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Youth warnings, reprimands and cautions will no longer be automatically disclosed to employers who require Disclosure and Barring Service (DBS) certificates from 28 November.
The changes, which come as a result of a Supreme Court judgment that found some elements of the existing filtering rules for Standard and Enhanced DBS checks were disproportionate, are intended to make it easier for people with certain convictions to find employment.
The multiple conviction rule will also be removed, meaning that if an individual has more than one conviction, regardless of offence type or time passed, each conviction will be considered against the remaining rules individually, rather than all being automatically disclosed on the certificate.
Christopher Stacey, co-director of Unlock – a group that campaigns for people with convictions – welcomed the changes, but said they did not go far enough to improve access to work for some people with childhood convictions.
“The changes coming in on 28 November are a crucial first step towards achieving a fair system that takes a more balanced approach towards disclosing criminal records,” he said. “However, we are still left with a criminal records system where many people with old and minor criminal records are shut out of jobs that they are qualified to do.
“We found that over a five-year period, 380,000 checks contained childhood convictions, with 2,795 checks including convictions from children aged just ten. Many of these childhood convictions will continue to be disclosed despite these changes.
“Reviews by the Law Commission, Justice Select Committee, former Chair of the Youth Justice Board Charlie Taylor and David Lammy MP have all stressed the need to look at the wider disclosure system. The government’s plan for jobs should include a wider review of the criminal records disclosure system to ensure all law-abiding people with criminal records are able to move on into employment and contribute to our economic recovery.”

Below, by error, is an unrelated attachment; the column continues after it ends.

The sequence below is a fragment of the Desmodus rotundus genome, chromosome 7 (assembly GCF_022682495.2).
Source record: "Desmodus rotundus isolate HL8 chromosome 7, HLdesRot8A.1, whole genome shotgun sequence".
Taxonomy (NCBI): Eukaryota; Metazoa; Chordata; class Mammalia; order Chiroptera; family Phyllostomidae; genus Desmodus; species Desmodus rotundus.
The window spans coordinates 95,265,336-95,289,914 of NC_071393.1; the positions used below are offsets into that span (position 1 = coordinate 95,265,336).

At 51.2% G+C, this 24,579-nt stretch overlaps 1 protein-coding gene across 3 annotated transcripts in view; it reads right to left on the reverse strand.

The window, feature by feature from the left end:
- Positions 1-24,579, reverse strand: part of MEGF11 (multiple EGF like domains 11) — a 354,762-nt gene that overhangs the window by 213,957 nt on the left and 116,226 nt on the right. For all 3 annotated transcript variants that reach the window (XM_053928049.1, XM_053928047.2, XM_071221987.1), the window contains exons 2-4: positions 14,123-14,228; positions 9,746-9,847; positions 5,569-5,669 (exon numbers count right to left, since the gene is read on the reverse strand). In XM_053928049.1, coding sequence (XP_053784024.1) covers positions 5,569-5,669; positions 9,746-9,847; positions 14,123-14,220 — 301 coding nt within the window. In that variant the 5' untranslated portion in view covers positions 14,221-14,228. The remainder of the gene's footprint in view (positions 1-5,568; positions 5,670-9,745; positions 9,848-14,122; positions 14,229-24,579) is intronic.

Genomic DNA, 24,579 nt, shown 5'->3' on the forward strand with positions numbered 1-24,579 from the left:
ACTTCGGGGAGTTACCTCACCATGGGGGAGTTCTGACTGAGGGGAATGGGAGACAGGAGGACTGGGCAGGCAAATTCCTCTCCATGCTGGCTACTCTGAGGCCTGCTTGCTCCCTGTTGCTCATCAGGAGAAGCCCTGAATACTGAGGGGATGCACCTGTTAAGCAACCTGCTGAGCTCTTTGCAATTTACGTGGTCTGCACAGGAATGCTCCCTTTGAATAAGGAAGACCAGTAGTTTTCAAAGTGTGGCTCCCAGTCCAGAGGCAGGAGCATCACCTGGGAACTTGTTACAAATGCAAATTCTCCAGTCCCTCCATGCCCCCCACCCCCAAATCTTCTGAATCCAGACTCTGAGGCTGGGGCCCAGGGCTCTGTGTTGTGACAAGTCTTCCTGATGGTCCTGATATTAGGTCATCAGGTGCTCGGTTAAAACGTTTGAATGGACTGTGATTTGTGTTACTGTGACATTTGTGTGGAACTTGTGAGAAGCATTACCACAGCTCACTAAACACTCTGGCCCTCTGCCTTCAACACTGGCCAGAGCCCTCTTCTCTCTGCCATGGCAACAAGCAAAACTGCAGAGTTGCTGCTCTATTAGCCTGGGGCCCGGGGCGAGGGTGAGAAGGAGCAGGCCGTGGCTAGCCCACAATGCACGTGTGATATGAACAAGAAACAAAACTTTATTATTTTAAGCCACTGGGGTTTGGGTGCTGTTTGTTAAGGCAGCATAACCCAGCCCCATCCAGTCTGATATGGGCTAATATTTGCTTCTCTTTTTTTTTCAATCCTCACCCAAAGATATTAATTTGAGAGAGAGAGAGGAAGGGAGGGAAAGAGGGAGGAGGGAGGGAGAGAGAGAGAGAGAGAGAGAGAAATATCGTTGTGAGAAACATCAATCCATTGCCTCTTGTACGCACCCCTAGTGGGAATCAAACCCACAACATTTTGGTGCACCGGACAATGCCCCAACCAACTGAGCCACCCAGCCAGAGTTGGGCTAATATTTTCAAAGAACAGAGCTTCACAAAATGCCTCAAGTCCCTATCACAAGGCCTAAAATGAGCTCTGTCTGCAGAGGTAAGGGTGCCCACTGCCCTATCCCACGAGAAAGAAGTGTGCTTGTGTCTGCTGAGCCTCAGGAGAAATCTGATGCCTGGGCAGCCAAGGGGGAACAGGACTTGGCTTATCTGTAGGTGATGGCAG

New DBS guidance advises organisations to update their recruitment processes in light of the changes and check the Ministry of Justice website for which convictions or cautions should be disclosed by job candidates.
It suggests that employers ask job candidates: “Do you have any convictions or cautions (excluding youth cautions, reprimands or warnings) that are not ‘protected’ as defined by the Ministry of Justice?”
It also urged employers to include the following paragraph in their standard job application forms: “The amendments to the Rehabilitation of Offenders Act 1974 (Exceptions) Order 1975 (2013 and 2020) provides that when applying for certain jobs and activities, certain convictions and cautions are considered ‘protected’. This means that they do not need to be disclosed to employers, and if they are disclosed, employers cannot take them into account.”
The guidance says: “Employers can only ask an individual to provide details of convictions and cautions that they are legally entitled to know about.
“If an employer takes into account a conviction or caution that would not have been disclosed, they are acting unlawfully under the Rehabilitation of Offenders Act 1974.
“Employers should conduct a case-by-case analysis of any convictions and cautions disclosed and consider how, if at all, they are relevant to the position sought. It would be advisable for the employer to keep records of the reasons for any employment decision (and in particular rejections), including whether any convictions or cautions were taken into account and, if so, why.”
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